The risks that misunderstanding monkeypox may lead to even higher levels of anti-queer stigma in Georgia seem real, especially considering that anti-queer hate groups dominated the anti-vaxxer movement in Georgia that actively spread healthcare disinformation. 

In late July, Tina Topuria, a self-described medical worker who misinformed the public on the COVID-19 pandemic through her TV show on channel Tavisupali Arkhi (‘free channel’), resurfaced again to allege that person-to-person transmission of monkeypox was possible only through same-sex contact.

Still from the broadcast by Tina Topuria.

‘The vulnerable group is also being identified. The same WHO Director said, the same head of the WHO’s European Division said it before, and ours [sic] also say the same — that this is a disease of a specific group… The common population is not at risk’, Topuria incorrectly claimed. 

‘The risk group, as they say, and I’m citing, are men who came in sexual contact with men […] so the transmitters and those vulnerable to it are this group’, she continued.

In fact, monkeypox poses a danger to the population at large, and the stigma attached to male-to-male sexual contact may only help the virus, as it can instil a false sense of safety among others.

‘There is still a widespread perception that only men who have sex with men are at risk of monkeypox, which is certainly not true’, the WHO’s Vasily Esenamanov said. 

‘While currently monkeypox is mainly spread among MSM communities, in principle it is not limited to this group of the population. Monkeypox transmission occurs through close physical contact with respiratory secretions, skin lesions of an infected person, or recently contaminated objects such as bedsheets, for example’.

In their 29 August response to OC Media, the NCDC gave a strong-worded message against stigma, highlighting how it can complicate healthcare efforts.

‘We should remember that access to medical service is a fundamental right while stigma and discrimination lower rates of referrals to medical institutions leading to delayed confirmations of cases and hence, to adequate medical care; In terms of healthcare, they also hinder the effective management of an epidemic outbreak’.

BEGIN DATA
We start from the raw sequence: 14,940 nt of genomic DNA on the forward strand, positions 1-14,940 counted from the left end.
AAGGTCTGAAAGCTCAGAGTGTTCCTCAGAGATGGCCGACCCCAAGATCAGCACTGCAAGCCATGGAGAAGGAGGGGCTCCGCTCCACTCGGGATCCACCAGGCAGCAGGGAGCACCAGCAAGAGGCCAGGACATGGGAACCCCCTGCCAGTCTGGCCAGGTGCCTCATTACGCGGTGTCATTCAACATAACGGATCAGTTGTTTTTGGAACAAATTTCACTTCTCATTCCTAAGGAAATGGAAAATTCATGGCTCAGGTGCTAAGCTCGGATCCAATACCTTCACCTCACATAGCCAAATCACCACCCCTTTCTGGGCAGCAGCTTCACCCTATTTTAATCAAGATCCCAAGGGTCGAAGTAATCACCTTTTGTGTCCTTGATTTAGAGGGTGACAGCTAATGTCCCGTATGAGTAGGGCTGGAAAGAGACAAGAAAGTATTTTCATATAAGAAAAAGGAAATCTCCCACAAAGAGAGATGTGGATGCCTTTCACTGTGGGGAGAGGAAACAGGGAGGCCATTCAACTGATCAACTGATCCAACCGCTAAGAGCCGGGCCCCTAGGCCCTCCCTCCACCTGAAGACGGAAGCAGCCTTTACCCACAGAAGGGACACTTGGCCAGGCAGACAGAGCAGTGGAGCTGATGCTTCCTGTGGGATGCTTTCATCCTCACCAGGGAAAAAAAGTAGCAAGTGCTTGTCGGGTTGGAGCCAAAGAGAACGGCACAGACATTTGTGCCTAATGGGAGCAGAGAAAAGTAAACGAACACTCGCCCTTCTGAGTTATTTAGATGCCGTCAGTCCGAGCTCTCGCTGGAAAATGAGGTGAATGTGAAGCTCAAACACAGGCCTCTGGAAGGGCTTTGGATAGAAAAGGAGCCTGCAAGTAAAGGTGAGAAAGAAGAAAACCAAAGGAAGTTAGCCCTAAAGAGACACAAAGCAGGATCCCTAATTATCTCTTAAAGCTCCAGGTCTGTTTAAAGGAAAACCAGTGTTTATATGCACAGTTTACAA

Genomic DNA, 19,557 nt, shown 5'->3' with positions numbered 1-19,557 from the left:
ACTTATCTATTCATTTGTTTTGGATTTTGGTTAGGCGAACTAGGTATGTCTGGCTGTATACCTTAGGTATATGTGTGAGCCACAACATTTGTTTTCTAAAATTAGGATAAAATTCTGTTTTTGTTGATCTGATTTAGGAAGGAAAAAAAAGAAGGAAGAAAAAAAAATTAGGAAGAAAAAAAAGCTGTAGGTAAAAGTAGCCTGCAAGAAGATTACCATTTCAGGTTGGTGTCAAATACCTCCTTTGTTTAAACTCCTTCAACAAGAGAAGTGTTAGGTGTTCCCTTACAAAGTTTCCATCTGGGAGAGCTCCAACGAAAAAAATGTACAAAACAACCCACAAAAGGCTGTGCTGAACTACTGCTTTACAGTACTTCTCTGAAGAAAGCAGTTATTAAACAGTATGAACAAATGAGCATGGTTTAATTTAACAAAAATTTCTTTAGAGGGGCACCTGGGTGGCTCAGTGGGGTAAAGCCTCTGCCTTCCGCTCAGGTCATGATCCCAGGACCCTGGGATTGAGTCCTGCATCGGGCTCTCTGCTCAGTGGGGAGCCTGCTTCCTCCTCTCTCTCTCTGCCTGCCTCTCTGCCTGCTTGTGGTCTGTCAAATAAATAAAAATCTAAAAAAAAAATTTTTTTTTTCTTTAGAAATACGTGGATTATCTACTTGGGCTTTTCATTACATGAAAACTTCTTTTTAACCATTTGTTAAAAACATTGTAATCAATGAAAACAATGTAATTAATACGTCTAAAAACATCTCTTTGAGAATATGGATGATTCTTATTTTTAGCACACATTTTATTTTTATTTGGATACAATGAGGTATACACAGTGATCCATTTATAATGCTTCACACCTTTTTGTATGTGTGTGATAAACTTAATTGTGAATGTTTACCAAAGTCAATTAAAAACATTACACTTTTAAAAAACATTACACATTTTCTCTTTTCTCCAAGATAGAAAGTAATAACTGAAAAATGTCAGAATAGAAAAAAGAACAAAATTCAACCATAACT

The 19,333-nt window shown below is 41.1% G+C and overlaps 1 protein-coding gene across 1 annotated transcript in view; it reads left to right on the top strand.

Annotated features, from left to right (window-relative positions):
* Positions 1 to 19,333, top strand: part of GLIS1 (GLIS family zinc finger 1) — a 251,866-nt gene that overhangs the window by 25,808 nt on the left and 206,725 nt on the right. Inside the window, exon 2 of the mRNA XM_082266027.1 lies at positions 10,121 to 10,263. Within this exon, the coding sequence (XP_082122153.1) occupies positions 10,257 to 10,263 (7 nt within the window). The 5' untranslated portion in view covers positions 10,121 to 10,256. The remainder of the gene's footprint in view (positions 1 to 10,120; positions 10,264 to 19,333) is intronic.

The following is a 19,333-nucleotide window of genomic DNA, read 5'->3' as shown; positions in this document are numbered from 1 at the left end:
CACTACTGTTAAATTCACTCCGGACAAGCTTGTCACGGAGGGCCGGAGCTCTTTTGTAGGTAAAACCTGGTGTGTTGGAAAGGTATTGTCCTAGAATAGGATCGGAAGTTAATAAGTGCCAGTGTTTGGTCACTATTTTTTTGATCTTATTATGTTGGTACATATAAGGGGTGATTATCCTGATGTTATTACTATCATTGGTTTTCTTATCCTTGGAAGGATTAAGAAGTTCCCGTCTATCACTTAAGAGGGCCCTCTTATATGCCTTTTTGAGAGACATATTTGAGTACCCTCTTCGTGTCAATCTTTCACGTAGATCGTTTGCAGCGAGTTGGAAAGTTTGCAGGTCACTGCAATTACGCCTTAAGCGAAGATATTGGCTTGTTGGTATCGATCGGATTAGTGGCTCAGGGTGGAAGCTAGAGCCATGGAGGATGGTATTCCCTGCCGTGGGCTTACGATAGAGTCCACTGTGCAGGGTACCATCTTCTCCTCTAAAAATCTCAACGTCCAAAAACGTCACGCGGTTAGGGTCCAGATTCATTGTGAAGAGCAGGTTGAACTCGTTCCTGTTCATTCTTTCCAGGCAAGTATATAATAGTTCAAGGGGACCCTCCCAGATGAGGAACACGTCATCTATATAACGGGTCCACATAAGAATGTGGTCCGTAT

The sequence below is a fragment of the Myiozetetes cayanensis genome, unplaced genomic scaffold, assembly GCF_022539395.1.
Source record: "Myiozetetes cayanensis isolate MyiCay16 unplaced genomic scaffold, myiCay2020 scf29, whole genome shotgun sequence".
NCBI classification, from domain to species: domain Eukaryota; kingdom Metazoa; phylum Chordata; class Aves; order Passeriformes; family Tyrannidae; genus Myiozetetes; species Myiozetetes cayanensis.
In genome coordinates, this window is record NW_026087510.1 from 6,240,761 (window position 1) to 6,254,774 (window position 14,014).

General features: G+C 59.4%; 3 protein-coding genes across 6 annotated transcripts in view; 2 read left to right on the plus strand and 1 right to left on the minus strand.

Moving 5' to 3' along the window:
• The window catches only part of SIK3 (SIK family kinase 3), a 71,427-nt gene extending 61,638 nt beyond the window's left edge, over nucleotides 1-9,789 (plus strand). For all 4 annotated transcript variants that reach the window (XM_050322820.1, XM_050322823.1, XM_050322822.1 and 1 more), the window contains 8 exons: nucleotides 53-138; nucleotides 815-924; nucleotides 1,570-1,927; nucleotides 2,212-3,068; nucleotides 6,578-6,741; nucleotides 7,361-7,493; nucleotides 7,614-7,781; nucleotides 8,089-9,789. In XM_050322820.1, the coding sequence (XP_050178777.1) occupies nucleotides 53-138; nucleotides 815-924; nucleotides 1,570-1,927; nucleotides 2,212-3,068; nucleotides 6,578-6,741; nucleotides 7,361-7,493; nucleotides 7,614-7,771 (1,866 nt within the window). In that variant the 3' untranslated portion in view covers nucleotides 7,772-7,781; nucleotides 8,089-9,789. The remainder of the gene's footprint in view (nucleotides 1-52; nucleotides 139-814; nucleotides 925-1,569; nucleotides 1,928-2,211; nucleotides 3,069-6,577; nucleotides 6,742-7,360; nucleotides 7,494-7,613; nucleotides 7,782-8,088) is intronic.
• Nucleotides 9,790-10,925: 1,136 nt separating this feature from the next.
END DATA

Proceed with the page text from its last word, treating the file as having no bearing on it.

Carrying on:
Working with the community

In May and July, the NCDC provided the Equality Movement and Tanadgoma, two community-based service providers, with a set of recommendations on the prevention of monkeypox to disseminate further.

Giorgi Khobua, HIV/AIDS programme manager at queer rights advocacy group the Equality Movement, confirmed to OC Media that the NCDC reached out to his organisation first with an appeal to ‘actively work’ on this issue. 

Khobua noted that the appeal strongly urged them ‘not to enhance stigma’ in any material they came up with. 

For the NCDC, like the WHO, avoiding ‘risky sexual behaviour’ by limiting multiple sexual contacts is their best advice apart from vaccination. 

A cropped information card from the WHO, in Georgian, on how to protect yourself from monkeypox.

The NCDC told OC Media that in any case, ‘retaining contact information of partners so that if it is needed, contacting them is possible’ was crucial. 

The Equality Movement said they were considering toning down some of the advice on having fewer sexual partners to avoid ‘sex-negativity’. 

‘If one does not feel safe or just wants to act relatively more careful, we expect an adult to arrive at such a personal decision independently’, the Equality Movement’s Giorgi Khobua told OC Media

He added that otherwise, they planned to follow the healthcare recommendations they were given and convey messages underscoring hygiene and keeping contact details of partners. 

Improved trust and safe channels

Stigma, prejudice, expectations of being judged and shamed by medical workers, and a wish to prioritise privacy and confidentiality over health safety even if a doctor is queer-friendly may be strong factors pushing queer people in Georgia to avoid healthcare providers.